But the Palin comment and the birther debate also resonated with the story of the eight Latin American governments that in December and January recognized Palestinian statehood. representatives of the Netanyahu government including the prime minister himself apparently vigorously tried to persuade the region's leaders not to join the almost 100 nations that have also acknowledged the legitimacy of the right of self-determination of the Palestinian people.
Once again, the issue seems like a distraction to me. The response of Israel ought to be like the response of Palin, "Of course, the Palestinian people have a right to a state." In fact, it's only a bit of an over-simplification to say, the right response ought to be literally what Palin's was: That it's not an issue for them and we ought to be talking about how to fix the economy -- that is we ought to be focused on how you go from the indisputable right of the Palestinians to have their own state to working together to create one that is self-sustaining and can do a better job creating opportunities for the Palestinian people than neighboring states (other than Israel) have done for their citizens. That's the critical challenge for both Israelis and Palestinians together.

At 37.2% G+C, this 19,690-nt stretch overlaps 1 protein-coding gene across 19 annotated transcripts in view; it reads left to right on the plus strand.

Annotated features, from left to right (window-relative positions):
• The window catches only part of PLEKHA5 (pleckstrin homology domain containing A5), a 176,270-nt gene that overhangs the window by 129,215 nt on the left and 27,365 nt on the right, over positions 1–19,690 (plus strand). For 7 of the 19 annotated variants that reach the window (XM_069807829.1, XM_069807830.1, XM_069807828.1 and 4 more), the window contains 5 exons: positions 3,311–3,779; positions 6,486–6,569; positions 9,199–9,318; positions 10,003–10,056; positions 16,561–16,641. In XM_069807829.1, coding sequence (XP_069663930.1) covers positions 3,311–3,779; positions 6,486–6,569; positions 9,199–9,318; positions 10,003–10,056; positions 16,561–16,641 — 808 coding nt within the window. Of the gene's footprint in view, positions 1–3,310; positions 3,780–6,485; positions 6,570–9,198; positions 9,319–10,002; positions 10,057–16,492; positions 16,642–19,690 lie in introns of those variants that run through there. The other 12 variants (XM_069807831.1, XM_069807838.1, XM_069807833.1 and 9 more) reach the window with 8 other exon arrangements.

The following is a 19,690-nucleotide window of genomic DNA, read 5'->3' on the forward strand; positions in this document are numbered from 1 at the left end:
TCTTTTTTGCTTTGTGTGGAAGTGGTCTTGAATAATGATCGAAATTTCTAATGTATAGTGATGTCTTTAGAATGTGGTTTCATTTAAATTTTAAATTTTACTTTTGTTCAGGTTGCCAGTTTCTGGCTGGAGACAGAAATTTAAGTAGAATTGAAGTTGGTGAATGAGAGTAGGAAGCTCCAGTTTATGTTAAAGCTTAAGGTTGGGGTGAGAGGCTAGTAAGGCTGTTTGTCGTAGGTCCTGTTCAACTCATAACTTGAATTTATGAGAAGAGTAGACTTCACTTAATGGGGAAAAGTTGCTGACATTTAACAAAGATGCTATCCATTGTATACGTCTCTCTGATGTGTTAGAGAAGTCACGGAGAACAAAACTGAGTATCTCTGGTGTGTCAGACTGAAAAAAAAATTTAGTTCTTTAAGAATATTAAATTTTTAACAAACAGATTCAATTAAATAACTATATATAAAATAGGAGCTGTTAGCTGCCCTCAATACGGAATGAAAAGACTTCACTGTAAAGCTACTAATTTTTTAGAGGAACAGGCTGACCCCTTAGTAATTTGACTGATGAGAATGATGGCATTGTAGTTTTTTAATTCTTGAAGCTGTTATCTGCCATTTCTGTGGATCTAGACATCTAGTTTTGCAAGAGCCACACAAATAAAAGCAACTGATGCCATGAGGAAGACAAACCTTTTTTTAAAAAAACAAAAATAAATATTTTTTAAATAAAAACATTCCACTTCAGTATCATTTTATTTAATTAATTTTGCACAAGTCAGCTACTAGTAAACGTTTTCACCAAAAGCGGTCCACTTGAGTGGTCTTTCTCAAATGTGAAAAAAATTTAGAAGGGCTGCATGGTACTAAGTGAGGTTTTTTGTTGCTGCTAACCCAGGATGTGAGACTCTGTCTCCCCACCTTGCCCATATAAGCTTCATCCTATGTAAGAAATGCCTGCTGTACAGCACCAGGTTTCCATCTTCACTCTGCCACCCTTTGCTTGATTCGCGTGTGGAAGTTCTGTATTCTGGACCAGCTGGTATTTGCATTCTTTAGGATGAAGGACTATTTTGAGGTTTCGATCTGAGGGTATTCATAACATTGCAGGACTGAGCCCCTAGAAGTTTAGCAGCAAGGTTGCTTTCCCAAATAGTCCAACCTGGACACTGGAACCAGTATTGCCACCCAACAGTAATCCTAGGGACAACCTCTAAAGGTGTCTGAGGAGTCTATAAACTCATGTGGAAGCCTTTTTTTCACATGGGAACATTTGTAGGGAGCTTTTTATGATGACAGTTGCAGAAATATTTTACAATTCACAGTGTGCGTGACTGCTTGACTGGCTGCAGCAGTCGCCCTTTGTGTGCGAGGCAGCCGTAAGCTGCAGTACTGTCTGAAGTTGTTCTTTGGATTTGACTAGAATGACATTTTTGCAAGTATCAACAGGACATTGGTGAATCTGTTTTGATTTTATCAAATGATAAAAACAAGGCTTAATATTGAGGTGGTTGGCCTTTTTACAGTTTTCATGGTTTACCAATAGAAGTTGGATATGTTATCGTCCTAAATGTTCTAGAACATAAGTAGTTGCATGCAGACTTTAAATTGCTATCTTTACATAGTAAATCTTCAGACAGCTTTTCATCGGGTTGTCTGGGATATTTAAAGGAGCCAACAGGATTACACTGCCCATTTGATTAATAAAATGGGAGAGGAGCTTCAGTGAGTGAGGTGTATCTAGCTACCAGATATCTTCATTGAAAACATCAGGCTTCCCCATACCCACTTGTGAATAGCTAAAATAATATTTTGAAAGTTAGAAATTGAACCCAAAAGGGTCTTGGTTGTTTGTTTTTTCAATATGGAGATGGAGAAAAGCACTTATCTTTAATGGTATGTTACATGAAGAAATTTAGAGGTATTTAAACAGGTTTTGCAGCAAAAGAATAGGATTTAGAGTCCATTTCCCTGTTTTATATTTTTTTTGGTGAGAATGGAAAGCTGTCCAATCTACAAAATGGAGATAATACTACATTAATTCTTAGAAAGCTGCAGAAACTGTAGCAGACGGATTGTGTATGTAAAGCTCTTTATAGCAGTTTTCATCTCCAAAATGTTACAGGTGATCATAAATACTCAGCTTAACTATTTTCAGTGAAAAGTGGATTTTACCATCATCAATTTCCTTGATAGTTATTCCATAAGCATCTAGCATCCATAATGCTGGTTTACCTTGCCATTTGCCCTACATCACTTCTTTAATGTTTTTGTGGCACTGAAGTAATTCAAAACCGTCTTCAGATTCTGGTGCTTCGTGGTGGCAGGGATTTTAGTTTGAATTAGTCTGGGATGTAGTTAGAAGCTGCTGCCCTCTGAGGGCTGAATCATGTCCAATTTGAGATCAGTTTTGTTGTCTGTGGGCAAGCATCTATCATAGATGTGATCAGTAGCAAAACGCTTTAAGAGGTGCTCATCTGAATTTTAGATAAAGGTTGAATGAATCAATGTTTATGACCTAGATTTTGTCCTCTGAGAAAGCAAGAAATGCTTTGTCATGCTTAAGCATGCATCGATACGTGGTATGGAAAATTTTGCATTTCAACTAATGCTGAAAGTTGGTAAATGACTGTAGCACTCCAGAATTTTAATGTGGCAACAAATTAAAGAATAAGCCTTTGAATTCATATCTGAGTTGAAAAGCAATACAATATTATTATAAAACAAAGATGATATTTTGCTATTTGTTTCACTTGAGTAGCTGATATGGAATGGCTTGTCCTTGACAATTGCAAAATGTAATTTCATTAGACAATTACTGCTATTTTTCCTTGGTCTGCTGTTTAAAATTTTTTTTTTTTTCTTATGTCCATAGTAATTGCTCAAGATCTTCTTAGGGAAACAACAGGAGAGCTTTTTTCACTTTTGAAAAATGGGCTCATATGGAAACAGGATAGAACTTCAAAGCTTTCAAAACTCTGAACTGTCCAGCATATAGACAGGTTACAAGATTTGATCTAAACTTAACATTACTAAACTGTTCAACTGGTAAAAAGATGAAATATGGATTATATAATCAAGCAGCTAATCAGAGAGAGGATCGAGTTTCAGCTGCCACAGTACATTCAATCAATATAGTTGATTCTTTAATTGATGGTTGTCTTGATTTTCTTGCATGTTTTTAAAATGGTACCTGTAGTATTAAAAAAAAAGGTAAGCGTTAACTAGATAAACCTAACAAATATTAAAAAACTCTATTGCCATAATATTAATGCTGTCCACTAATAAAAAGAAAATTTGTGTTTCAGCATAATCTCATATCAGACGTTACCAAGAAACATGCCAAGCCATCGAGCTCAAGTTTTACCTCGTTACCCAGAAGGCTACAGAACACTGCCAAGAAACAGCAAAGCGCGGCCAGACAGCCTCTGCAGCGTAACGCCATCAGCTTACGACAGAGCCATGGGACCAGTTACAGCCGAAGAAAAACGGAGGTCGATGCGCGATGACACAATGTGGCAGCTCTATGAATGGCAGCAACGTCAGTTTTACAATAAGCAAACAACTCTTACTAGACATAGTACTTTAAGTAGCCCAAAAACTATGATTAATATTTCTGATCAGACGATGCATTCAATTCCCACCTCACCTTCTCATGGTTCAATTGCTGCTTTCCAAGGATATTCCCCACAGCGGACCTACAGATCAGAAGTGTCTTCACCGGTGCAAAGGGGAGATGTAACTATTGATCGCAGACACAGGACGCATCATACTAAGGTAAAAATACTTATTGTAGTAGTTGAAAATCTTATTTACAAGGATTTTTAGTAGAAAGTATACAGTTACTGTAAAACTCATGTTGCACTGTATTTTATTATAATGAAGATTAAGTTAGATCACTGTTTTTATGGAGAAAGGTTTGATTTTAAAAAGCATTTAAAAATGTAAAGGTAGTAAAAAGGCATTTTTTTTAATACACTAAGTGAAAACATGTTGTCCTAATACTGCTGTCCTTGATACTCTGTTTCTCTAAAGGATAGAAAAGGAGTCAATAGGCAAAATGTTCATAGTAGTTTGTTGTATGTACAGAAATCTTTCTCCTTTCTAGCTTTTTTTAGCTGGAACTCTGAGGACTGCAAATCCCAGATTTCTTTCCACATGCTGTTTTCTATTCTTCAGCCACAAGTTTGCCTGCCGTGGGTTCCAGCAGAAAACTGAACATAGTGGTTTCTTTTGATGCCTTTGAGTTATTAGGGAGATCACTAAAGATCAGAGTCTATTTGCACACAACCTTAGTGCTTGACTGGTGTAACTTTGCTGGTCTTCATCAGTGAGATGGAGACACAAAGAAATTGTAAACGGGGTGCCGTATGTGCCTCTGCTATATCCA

That of course, also requires that the Palestinian leadership actually get serious about both negotiating a deal and providing fundamental services to the Palestinian people. An honest debate about this subject, stripped of the distractions upon which both sides have depended on as cover for so long, would turn more to such practical issues.
GALI TIBBON/AFP/Getty Images
While it is too early to assess the long-term outcomes of the uprising in Egypt, there are nonetheless a number of important conclusions to which we can reasonably come.
First, something profound has changed. It did not change because of the uprising in Tahrir Square. It changed and the uprising was the result; the power has shifted in the region. We have passed a generational and technological tipping point. While the dinosaurs cling to the levers of power in virtually every country in the greater Middle East, the under 30 majority is now the great force to be reckoned with. While the establishment has done almost everything conceivable to keep them down from denying them education to curtailing the spread of information technologies to gutting the economies, nonetheless, new information sources and technologies and ways of connecting and collaborating seeped in to these societies through every one of the cracks spreading across the Ozymandian edifices of the elite.
These changes are irreversible. They are seen in the cell phones that even the poorest carry with them, in the broadcasts of Al Jazeera, in the burgeoning Twitter feeds, the apps young Arabs create to provide work-arounds every time a government tries to curtail Internet access, and even in the technological use of some of the region's worst players.